How to Have a Debt Free Christmas – The 4-Gift Christmas Challenge

Christmas Gifts on Credit….the Gift that Keeps on Giving…

How much will you spend on the holidays this year?  If it’s close to $1,000.00  then you are pretty much average.  How much of your monthly budget is that $1,000.00?  It goes without saying that the holidays and holiday spending can be a budget buster.  And it’s not just the gifts that are purchased, there is extra money that goes into the food budget, into holiday decorating (do you have a Clark Griswold in your family?), traveling, getting the carpets cleaned and other purchases that are made to make the day(s) picture perfect.  And that’s what we all want, right? Is to create a feeling that will last.  There is nothing wrong with that!!!! You heard me right.  There is nothing wrong with that.

Our household loves Christmas and we love to decorate.  One of my greatest desires is to make sure that my children will have fond memories of the holidays. That they will look back and have snapshots of great moments that make them feel good.  So I completely understand that the expense that goes into the holidays is not always about “stuff” – it’s about the feelings that we have and the expectations we have about what these moments mean to us.


What is not good and not all right is to borrow to make all this magic happen.  We do not want the “high” of the holidays to be followed by the January “blues” when the mail carrier delivers the credit card statement and what we thought was just a few bucks here and a few bucks there has multiplied into a bill that cannot be paid off immediately.  Did you know that a credit card balance of $1,800.00 with 11.99% interest being paid at $100.00 a month will take 20 months to pay off? Do you really want to be paying for last year’s Christmas next Christmas?

The other danger is that holiday gifts are purchased at the expense of your current budget.  How does this happen?  If you have not budgeted for your holiday purchases and you don’t have any sources of extra income to pay them, then it logically follows that the money for those purchases is going to be at the expense of something else in your budget.  The cost of this?  Late fees, NSF fees, playing catch up for a few months into the New Year is not how you want to start the New Year.

4 Gift Christmas Challenge



So what to do?  PLAN!!! You know what they say, “those who fail to plan, plan to fail!”  I know…the holidays seem to sneak up on us every year – but it’s really more about poor planning on our part, isn’t it?  The holidays are not one of those sneaky holidays that change every year.  Each year they are in December – EVERY DECEMBER.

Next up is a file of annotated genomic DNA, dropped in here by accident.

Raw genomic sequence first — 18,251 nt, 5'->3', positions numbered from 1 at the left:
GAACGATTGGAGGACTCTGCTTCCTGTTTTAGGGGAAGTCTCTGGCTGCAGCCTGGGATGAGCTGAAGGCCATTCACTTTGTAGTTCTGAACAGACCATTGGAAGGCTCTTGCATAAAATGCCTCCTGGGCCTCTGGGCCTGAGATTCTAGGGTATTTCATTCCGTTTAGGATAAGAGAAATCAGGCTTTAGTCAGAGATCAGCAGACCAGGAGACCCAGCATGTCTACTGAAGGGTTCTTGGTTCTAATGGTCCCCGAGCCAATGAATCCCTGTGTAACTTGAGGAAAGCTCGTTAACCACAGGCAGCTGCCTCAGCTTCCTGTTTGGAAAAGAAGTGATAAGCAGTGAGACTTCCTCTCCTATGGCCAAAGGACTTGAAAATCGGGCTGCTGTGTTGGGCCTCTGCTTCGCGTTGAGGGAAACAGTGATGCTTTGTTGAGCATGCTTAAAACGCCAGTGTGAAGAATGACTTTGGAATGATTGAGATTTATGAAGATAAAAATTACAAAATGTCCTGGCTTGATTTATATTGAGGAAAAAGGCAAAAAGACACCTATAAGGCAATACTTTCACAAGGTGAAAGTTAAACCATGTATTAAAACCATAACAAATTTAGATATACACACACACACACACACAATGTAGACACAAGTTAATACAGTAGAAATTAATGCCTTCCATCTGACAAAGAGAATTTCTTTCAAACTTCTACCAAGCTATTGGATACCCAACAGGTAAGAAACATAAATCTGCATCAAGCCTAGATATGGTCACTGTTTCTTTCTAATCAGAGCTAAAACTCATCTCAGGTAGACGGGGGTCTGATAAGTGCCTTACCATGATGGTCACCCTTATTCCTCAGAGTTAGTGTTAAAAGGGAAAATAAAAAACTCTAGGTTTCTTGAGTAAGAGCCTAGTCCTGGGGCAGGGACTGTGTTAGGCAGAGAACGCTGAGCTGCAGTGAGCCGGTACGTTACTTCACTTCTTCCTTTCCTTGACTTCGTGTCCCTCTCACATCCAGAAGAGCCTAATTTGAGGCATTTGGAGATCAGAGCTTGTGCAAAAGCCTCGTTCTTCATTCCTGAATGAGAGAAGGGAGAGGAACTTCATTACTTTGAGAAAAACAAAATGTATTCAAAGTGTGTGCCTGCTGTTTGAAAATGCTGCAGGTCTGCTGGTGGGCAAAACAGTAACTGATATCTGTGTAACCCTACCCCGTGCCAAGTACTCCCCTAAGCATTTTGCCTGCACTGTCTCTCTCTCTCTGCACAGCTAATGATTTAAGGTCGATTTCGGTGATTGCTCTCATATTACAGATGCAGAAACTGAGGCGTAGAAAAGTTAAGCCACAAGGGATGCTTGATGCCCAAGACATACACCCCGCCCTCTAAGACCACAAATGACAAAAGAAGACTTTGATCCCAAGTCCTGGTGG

One way our family has opted to keep our Christmas budget under control, especially since adopting all the boys, is to do the 4-Gift Christmas Challenge.  The Challenge is simple…for each child, we purchase something they Want, something they Need, something to Wear and something to Read.  It has been such a cost saver for us and each child gets a mix of presents we can feel good about giving.


The easiest way to be ready for the holidays is to simply budget for it and put money in an account or some other stash where you can keep it and keep adding to it throughout the year.  Other ideas:

  • Get a seasonal job to pay for the extra holiday expenses
  • Budget gifts into your monthly budget and purchase gifts throughout the year
  • While you are attacking your mountain of debt –
    • have a year or two (or three) of hand-made gift giving.
    • agree on one family gift.  We know a family that did this and the parents surprised the kids with a new family dog on Christmas morning.
    • tell other family members that you are not giving gifts this year while you are getting out of debt.
    • Get creative!!! There are lots of ways to make your holidays inexpensive.

We have opted to budget for our Christmas for the past several years and limit the amount we spend on gifts.  What is interesting is that as we get further along in our debt repayment the desire to spend on gift giving has decreased.  We would much rather see our debt reduced than a bunch of boxes under the tree.